One year later, Jim and his partner, the Lone Prospector, are returning to the United States wealthy. Yet the heart-yearnings of the lover will not be stilled. Georgia has disappeared, and his search for her has been futile. The fame of the partners’ strike has spread, and newspapermen board the liner for interviews. The Lone Prospector consents to don his old clothes for a photograph. Tripping in the companionway, he falls down the stairs into the arms of Georgia, on her way back to the United States as a steerage passenger. The reporters sense a romance and ask who the girl is. The Lone Prospector whispers to Georgia, who nods assent. Arm in arm, they pose for pictures while the reporters enthusiastically exclaim, “What a great story this will make!”
Salem Youth Chorus presents
How Can I Keep From Singing?
The wonderful voices of the Salem Youth Chorus present an eclectic program of a capella, sacred choral music. The program includes chant as well as works by Hassler, Mendelssohn, Stanford, Rheinberger, Elgar, Duruflé, Whitacre and others. A freewill offering will be received to benefit the ensemble.
Saturday, September 26th at 7:30pm
St. Brendan’s Church, 2800 Oakwood Ave. Youngstown
Saturday, October 3rd at 7:00pm
St. Michael’s Church, 3430 St. Michael’s Blvd. NW, Canton
Sunday, October 4th at 7:00pm
St. Edward’s Church, 240 Tod Ln., Youngstown
Sunday, October 25th at 7:00pm
St. Joseph’s Church, 2643 Waterloo Rd., Mogadore
Friday, October 30th at 7:30pm
First Presbyterian Church, 436 E. 2nd St., Salem
TONY ALONSO CONCERT
FRIDAY, OCTOBER 9 – 7:00 PM
Blessed Sacrament Church
3020 Reeves Road NE, Warren
TONY ALONSO WORKSHOP
SATURDAY, OCTOBER 10
8:30 AM – TO NOON
TICKETS $15.00 FOR EACH OR $25 FOR BOT
For further information, contact Pat Campbell at Blessed Sacrament Church.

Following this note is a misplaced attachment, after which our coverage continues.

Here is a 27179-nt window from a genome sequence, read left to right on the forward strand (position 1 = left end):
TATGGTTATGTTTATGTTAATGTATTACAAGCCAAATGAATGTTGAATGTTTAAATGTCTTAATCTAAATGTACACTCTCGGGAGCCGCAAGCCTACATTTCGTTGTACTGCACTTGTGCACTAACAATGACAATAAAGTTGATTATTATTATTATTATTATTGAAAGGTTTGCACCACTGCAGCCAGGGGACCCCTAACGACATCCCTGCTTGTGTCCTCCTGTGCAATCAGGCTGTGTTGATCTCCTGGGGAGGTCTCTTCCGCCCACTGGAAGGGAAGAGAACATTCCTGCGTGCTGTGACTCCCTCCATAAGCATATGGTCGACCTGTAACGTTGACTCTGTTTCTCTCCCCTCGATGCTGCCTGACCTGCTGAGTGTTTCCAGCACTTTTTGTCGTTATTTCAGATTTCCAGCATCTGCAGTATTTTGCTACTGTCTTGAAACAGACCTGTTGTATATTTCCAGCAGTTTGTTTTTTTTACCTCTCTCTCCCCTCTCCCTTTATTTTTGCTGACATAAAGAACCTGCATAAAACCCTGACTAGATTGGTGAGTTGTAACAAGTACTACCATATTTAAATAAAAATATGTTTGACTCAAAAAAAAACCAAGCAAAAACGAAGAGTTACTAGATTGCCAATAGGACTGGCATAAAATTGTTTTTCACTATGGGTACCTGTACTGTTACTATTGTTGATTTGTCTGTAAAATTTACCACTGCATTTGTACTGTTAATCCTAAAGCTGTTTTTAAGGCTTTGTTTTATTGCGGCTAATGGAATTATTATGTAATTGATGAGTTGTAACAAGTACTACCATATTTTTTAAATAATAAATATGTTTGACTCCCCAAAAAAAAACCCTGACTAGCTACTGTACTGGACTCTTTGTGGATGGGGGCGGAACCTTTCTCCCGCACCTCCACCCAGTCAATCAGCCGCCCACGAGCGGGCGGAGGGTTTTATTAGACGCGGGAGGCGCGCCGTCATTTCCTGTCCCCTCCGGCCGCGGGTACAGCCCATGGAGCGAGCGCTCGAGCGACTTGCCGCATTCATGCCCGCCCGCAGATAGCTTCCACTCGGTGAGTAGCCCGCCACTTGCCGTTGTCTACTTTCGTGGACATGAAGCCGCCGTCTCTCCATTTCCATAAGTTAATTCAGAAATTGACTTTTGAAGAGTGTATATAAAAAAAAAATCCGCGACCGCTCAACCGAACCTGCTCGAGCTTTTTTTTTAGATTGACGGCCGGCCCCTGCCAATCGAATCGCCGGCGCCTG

The Erie Chapter of the
American Guild of Organists
invites you to a
HYMN FESTIVAL with David Cherwien
Sunday, October 11 – 5:00 pm
WORKSHOP with DAVID CHERWIEN
“Adventure of Creative Hymnody”
Saturday, October 10 – 10:00 am to 1:00 pm
Gathering at 9:30 am with light refreshments
Cost: $5.00 Members – $10.00 Non-members
The First Presbyterian Church of the Covenant
250 West 7th Street, Erie, PA
With a Cheerful Voice
John Walker, Director
Sunday, October 25, — 4:00 pm
St. Paul’s Episcopal Church
1361 W Market Street, Akron
WEST SHORE CHORALE OPENS
ARTS ON ATLANTIC
The 80-voice West Shore Chorale will open the 2015-16 Arts on Atlantic Series at Christ Episcopal Church, 2627 Atlantic Street NE, Warren, on Sunday, October 18 at 4:00 pm with their program of “HYMNS, SPIRITUALS, AND FOLK SONGS”. The program will include such familiar selections as “Beautiful Savior,” “When I Survey the Wondrous Cross,” “Battle of Jericho,” “Shenandoah” and many other great pieces of choral literature.
The West Shore Chorale is dedicated to enriching lives through the beauty and power of choral music. Committed to the highest performance standards, the Chorale presents a varied selection of repertoire, from traditional to rarely-heard compositions.
The Chorale regularly collaborates with local schools and other performance groups to showcase the talents of musicians from all walks of life. The group has performed on radio and television, with the Canton Symphony Orchestra, Cleveland Philharmonic, Lakeside Orchestra, Cleveland Women’s Orchestra and Opera Circle, for the Ohio Choral Director’s Association, and the Ohio Music Education Association and with many schools including Avon Lake High School, Lakewood High School and Riverside Children’s Choir. They have also collaborated with various community choirs including TrueNorth, Southwest Chorus, Good Company, the Oberlin Singers, The Ashtabula Community Chorus, Madison Chorale, Lakeland Civic Chorus, and others
John Drotleff, conductor of the West Shore Chorale and Orchestra since 1984, is the fourth conductor of the Chorale.
Mr. Drotleff has directed choirs and taught music in northeastern Ohio since 1961 in four public schools, three colleges, seven churches and three community choruses. His work in high schools and colleges has included appearances at state adjudicated events, professional music conferences, and tours throughout the East and Midwestern parts of the country, including venues in New York City, Boston, Chicago, Detroit, Kansas City, Indianapolis, and Washington D.C. at the Kennedy Center and The National Cathedral
A free-will offering will be received
Happy 430th Birthday, Heinrich Schütz